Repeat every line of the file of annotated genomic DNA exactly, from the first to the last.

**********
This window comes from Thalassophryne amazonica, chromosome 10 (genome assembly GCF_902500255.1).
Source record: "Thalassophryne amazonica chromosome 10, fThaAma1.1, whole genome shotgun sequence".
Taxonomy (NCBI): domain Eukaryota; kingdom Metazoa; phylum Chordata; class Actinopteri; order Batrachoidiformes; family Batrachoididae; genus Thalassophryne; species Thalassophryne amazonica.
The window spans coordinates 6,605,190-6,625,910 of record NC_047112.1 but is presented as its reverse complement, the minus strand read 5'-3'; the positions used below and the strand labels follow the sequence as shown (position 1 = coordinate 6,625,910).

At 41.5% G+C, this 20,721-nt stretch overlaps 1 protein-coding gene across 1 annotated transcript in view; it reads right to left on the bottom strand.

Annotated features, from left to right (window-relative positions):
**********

This window comes from Thalassophryne amazonica, chromosome 10 (genome assembly GCF_902500255.1).
Source record: "Thalassophryne amazonica chromosome 10, fThaAma1.1, whole genome shotgun sequence".
Taxonomy (NCBI): domain Eukaryota; kingdom Metazoa; phylum Chordata; class Actinopteri; order Batrachoidiformes; family Batrachoididae; genus Thalassophryne; species Thalassophryne amazonica.
The window spans coordinates 6,605,190-6,625,910 of record NC_047112.1 but is presented as its reverse complement, the minus strand read 5'-3'; the positions used below and the strand labels follow the sequence as shown (position 1 = coordinate 6,625,910).

At 41.5% G+C, this 20,721-nt stretch overlaps 1 protein-coding gene across 1 annotated transcript in view; it reads right to left on the bottom strand.

Annotated features, from left to right (window-relative positions):